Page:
WASHINGTON – Finance pros overwhelmingly believe that clear action must be taken on deficit reduction to accelerate economic growth in 2012, and more than half think that tax increases should not be taken off the table to achieve a deficit reduction agreement, according to a survey by the Association for Financial Professionals (AFP).
The 2012 AFP Business Outlook Survey, released Dec. 8, found that financial professionals believe the U.S. economy will continue to strengthen modestly in 2012, with a median expected growth rate of gross domestic product (GDP) of 1.9 percent. Two thirds reject the need for additional fiscal stimulus (QE3). While the largest percentage of financial professionals since December 2006 is anticipating that their organizations will add staff to their payrolls in 2012, they are expecting a relatively modest net gain in payrolls of only 1.1 million for the entire U.S. economy.
The 2012 AFP Business Outlook Survey was underwritten by SunTrust.
Financial professionals continue to point to uneven consumer demand, business investment and demand for U.S. goods and services overseas as important factors affecting economic growth and job creation in 2012. They also believe these key factors will influence business conditions in 2012:
- Managing health care costs (76 percent)
- Federal budget deficit (71 percent)
- Uncertainty surrounding tax policy (71 percent)
- Sovereign debt crisis in Europe (71 percent)
- Weak housing demand (70 percent)
Success of efforts to reduce long-term budget deficits (70 percent).
“CFOs and treasurers are sending a clear message: Enough!” said Jim Kaitz, AFP’s president and CEO. “These are practical people. They recognize that the political theater must stop in order to achieve a resolution of the debt crisis.”
Internationally, financial professionals also are concerned about the ongoing sovereign debt crisis in Europe. Just over half of financial professionals indicate that their organization has been affected financially by the sovereign debt crisis in Europe: 35 percent of organizations experienced a detrimental impact, 18 percent a beneficial impact. Nearly half of those surveyed expect dissolution of the euro sometime within the next three years.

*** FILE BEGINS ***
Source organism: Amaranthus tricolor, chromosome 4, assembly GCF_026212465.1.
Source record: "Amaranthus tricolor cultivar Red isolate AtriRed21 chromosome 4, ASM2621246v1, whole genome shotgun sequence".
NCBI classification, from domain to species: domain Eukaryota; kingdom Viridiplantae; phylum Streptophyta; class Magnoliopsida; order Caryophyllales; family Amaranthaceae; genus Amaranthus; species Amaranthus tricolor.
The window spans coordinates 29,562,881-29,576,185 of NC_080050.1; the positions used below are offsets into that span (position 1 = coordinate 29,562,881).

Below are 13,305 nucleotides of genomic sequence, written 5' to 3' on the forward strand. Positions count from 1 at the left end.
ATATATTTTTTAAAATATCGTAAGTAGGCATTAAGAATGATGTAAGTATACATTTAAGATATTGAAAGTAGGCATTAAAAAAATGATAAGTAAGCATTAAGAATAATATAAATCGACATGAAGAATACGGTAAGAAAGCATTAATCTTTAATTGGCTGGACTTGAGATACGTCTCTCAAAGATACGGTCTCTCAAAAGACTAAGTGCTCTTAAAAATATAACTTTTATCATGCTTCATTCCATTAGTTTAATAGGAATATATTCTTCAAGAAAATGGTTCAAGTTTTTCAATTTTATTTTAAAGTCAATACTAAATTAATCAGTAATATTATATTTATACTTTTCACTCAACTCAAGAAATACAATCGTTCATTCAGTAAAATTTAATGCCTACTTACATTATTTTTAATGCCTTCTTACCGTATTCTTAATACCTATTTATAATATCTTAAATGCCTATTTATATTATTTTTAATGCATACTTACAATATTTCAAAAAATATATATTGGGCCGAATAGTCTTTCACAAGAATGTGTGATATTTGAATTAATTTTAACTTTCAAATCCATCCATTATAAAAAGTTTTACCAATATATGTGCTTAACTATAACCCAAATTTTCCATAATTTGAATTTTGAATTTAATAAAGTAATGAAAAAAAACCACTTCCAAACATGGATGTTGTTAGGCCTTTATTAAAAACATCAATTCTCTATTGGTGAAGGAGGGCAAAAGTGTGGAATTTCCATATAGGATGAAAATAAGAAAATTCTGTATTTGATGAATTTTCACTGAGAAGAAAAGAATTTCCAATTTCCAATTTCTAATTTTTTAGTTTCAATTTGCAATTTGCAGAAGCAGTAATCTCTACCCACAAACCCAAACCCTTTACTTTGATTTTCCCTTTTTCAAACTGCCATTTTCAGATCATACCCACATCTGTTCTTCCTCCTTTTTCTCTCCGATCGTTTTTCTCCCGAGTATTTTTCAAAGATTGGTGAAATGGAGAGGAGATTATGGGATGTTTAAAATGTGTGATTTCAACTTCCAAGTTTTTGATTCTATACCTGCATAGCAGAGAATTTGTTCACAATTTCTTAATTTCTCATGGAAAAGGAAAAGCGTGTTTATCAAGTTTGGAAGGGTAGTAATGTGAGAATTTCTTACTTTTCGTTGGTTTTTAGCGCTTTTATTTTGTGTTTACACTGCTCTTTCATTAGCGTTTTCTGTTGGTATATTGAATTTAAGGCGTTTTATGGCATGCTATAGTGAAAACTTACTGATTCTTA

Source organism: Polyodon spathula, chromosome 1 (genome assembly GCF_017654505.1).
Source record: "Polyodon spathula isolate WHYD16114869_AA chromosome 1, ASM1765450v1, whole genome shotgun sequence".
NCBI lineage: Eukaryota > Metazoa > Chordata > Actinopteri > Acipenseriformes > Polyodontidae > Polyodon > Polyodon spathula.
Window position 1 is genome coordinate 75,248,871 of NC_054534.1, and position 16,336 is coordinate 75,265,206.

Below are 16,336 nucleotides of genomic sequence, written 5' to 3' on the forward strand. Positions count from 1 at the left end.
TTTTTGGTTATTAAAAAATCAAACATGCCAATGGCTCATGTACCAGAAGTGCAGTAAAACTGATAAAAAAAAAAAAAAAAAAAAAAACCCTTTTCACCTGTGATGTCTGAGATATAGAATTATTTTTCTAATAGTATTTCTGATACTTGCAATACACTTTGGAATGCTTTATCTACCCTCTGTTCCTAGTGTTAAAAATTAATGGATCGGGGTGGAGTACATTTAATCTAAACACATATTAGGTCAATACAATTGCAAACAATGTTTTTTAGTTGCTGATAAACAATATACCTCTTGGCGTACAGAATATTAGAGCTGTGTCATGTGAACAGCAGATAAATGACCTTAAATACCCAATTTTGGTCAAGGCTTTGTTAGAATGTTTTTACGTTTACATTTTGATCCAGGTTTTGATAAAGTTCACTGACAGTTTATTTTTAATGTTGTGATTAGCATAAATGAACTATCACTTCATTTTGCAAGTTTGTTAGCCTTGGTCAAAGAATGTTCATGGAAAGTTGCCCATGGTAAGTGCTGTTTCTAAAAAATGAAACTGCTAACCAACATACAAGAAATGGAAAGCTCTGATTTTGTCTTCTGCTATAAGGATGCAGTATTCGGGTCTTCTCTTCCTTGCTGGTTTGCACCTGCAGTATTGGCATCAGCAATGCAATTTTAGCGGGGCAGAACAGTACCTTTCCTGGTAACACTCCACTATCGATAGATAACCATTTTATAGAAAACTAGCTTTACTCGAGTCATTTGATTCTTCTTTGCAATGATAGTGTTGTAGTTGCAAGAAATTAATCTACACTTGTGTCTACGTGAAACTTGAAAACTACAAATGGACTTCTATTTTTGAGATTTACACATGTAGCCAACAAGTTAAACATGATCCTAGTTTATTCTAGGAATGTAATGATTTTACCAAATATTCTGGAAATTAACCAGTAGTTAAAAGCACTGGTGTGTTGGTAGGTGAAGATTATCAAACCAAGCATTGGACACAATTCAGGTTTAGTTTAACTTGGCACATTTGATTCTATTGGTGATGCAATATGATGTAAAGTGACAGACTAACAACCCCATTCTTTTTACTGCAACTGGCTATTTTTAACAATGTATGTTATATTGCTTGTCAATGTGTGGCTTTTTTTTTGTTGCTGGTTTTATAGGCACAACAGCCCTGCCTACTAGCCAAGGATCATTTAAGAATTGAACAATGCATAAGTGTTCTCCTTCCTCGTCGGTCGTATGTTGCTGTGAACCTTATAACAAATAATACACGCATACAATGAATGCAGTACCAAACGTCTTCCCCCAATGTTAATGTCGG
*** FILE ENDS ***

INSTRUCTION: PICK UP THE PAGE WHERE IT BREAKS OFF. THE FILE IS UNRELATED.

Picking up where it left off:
Financial professionals are responsible for ensuring that their companies have enough cash on hand to fund operations, so they are uniquely qualified to observe business conditions and make assumptions about how those conditions may change over the short and immediate term. Based on their assumptions, they must make critical business decisions, including those concerning corporate borrowing and business investments.
ABOUT THE SURVEYFrom Nov. 29 through Dec. 7, the AFP surveyed U.S. financial professionals about current and expected business conditions, the seventh year it has done so. The survey generated 741 responses from corporate practitioners holding a variety of positions, including CFO, vice president of finance, treasurer and assistant treasurer, employed across a wide range of industries. The typical respondent is employed by an organization with annual revenues of $1.5 billion. Forty-eight percent of respondents work for a publicly traded organization. Survey results produce a margin of error of +/- 3.4 percent.
Read the report on afponline.org/outlook
The Association for Financial Professionals (AFP), headquartered outside Washington, D.C., serves a network of more than 16,000, members with news, economic research and data, treasury certification programs, networking events, financial analytical tools, training, and public policy representation to legislators and regulators. AFP is the daily resource for the finance profession. AFP's global reach extends to over 150,000 treasury and financial professionals worldwide, including AFP of Canada; London-based gtnews, an on-line resource for the treasury and finance community; and bobsguide, a financial IT solutions network.